Twitter toxicity exposed with the sad case of Terence Korir
We were recently awoken by the tragic case of Terence Korir who was found burned beyond all recognition in his personal vehicle, a Subaru, that was parked outside the gate to his residence. The details of the case are still unclear and under investigation, so that is as far as we will address that.
What we will instead focus on is the fact that Twitter went crazy and decided to wallow in their emotions as they discussed their opinions on the case. Kenyans on the micro-blogging site twitter decided to forget the old saying about opinions being like assholes and everyone having one doesn’t mean we want to smell theirs.
What was particularly peculiar about the way KoT discussed the Terence Korir case is the fact that the conversation devolved into a tribal diatribe with members of the Kikuyu community being forced to defend their women as the rest of the country’s 41 tribes raged against them with sometimes funny and sometimes overt tribal quips and tweets.
This Bullshit going round of sijui Kikuyu women have normalised killing of husbands and partners is just a blanket excuse for y'all to be the same tribalist bitches you always have been. Safisha kwako! FOH!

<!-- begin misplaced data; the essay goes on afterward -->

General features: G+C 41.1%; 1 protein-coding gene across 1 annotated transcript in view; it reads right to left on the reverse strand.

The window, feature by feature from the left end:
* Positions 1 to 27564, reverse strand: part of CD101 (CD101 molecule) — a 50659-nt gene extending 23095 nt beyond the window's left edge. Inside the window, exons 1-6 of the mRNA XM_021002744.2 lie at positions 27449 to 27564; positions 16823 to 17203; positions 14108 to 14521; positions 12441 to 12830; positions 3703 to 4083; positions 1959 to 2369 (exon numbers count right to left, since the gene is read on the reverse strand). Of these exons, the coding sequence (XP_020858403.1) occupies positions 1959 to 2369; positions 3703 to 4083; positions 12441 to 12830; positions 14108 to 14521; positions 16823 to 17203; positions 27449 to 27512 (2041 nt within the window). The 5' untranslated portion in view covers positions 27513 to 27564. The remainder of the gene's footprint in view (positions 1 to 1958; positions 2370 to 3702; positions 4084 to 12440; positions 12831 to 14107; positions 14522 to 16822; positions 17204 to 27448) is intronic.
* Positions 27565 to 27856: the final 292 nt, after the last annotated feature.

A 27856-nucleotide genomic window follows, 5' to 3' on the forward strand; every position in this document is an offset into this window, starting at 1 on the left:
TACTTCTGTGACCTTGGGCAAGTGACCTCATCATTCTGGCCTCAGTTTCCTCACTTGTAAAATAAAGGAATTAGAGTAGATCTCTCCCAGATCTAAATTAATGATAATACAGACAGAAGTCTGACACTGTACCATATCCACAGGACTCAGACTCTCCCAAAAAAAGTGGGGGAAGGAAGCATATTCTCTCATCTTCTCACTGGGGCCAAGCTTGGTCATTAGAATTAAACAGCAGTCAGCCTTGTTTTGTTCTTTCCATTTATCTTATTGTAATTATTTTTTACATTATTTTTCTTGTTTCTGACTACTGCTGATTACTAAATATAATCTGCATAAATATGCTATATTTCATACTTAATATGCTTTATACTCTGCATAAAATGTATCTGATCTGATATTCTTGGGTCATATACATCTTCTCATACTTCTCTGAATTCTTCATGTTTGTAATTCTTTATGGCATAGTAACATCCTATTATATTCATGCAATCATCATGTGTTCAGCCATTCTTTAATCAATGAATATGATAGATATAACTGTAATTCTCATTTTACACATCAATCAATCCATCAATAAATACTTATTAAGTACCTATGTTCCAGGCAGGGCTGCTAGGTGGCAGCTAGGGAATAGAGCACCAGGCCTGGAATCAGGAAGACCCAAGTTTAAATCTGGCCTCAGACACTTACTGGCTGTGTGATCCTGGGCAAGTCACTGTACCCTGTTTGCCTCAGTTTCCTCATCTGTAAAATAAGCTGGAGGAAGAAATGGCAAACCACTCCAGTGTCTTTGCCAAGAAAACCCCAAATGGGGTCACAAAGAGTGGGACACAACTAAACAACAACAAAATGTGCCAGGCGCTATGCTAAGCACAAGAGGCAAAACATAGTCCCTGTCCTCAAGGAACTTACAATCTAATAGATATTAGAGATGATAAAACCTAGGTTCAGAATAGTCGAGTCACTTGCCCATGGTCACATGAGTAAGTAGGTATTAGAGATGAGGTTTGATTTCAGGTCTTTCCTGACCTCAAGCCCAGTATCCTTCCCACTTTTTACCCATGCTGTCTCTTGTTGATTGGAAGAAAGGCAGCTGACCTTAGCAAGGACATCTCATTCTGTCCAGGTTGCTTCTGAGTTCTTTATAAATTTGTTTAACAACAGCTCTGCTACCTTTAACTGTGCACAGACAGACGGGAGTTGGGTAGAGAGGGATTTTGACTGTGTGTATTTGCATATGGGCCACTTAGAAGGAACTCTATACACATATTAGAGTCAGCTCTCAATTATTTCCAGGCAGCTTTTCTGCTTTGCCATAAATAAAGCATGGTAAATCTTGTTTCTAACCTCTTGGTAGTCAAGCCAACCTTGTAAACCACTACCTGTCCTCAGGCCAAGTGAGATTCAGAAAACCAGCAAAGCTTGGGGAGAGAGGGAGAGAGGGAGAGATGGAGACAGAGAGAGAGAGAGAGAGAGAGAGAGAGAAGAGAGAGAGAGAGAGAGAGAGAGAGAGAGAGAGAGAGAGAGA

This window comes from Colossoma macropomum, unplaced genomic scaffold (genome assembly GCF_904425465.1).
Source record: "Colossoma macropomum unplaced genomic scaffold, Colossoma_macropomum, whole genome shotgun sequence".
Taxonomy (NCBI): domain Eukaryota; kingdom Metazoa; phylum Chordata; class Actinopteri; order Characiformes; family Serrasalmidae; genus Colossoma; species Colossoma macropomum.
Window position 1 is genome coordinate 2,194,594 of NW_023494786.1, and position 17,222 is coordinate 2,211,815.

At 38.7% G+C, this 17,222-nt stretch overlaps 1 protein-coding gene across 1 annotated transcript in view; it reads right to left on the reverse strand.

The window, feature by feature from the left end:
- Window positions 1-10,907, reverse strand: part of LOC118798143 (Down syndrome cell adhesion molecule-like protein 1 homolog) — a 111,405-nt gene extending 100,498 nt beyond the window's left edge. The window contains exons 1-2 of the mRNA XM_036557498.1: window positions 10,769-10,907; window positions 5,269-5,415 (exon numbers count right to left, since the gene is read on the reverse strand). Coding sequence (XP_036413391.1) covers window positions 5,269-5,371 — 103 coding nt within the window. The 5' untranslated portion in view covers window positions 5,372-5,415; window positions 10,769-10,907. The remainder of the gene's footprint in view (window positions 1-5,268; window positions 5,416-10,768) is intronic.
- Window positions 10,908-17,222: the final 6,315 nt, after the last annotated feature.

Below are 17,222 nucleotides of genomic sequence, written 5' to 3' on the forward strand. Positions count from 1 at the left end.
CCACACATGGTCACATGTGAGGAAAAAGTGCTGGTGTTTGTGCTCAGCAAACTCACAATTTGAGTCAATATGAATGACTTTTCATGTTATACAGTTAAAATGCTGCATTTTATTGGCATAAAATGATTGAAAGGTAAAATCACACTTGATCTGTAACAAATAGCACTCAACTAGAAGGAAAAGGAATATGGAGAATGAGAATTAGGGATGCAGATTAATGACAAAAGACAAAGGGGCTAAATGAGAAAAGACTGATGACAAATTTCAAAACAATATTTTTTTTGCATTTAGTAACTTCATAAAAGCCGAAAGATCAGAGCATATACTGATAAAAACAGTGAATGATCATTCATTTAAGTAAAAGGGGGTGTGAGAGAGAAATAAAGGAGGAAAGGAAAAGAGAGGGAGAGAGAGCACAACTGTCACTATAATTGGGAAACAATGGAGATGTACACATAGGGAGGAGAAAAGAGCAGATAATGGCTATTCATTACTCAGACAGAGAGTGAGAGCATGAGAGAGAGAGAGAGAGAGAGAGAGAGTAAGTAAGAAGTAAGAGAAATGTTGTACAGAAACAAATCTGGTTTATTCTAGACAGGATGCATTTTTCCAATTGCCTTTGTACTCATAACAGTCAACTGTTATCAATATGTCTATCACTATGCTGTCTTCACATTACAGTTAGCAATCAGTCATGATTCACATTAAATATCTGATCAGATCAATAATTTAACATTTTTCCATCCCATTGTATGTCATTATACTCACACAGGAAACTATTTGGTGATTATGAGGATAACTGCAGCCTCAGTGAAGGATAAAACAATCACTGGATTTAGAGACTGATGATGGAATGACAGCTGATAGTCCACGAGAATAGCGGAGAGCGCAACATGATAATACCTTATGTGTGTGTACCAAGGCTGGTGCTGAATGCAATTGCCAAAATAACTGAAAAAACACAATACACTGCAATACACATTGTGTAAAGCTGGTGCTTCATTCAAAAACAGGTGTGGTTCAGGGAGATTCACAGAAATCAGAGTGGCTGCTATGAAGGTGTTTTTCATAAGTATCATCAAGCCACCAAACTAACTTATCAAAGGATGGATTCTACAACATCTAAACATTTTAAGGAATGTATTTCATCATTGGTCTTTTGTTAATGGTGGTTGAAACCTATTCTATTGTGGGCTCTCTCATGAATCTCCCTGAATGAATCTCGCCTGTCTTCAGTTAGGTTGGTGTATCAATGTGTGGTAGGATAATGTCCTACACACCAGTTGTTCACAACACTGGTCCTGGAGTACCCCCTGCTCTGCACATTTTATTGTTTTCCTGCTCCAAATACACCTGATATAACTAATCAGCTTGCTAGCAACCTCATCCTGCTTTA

— Bookbear16 (@bookbear16) April 29, 2020
When.i hear a kikuyu lady say she loves me.. pic.twitter.com/PKEFTKTwI3
— Sir.Alfred (@SirAlfred89) April 29, 2020
And this has exposed the reason why most people with common sense do not take twitter seriously. Twitter is an echo chamber of less than half a per cent of Kenyans online, each fighting for relevance. So they say and post the most outrageous tweets in a bid to outdo each other and showcase their pseudo intellect. And the twitter bigwigs are the worst.
So when they decided to engage in the Terence Korir situation, human decent was thrown out by both sides of the ideological and tribal divide. They both forgot that at the heart of it, a man had lost his life in a brutal and violent fashion. He deserved more respect than having his remains plastered online. A family was in morning because their father, husband, son, brother and friend had passed away and it isn’t too far off from the imagination that someone who knew him found out about his demise on Twitter.
No, not Kenyans on Twitter.
They refused to let the police do their investigations, instead of postulating theories of why Terence Korir died. Guys tried to get their seven chuckles in an attack each other all at the expense of human decency.
Yeah, Twitter is a toxic cesspit whenever Kenyans get on it to share their opinions.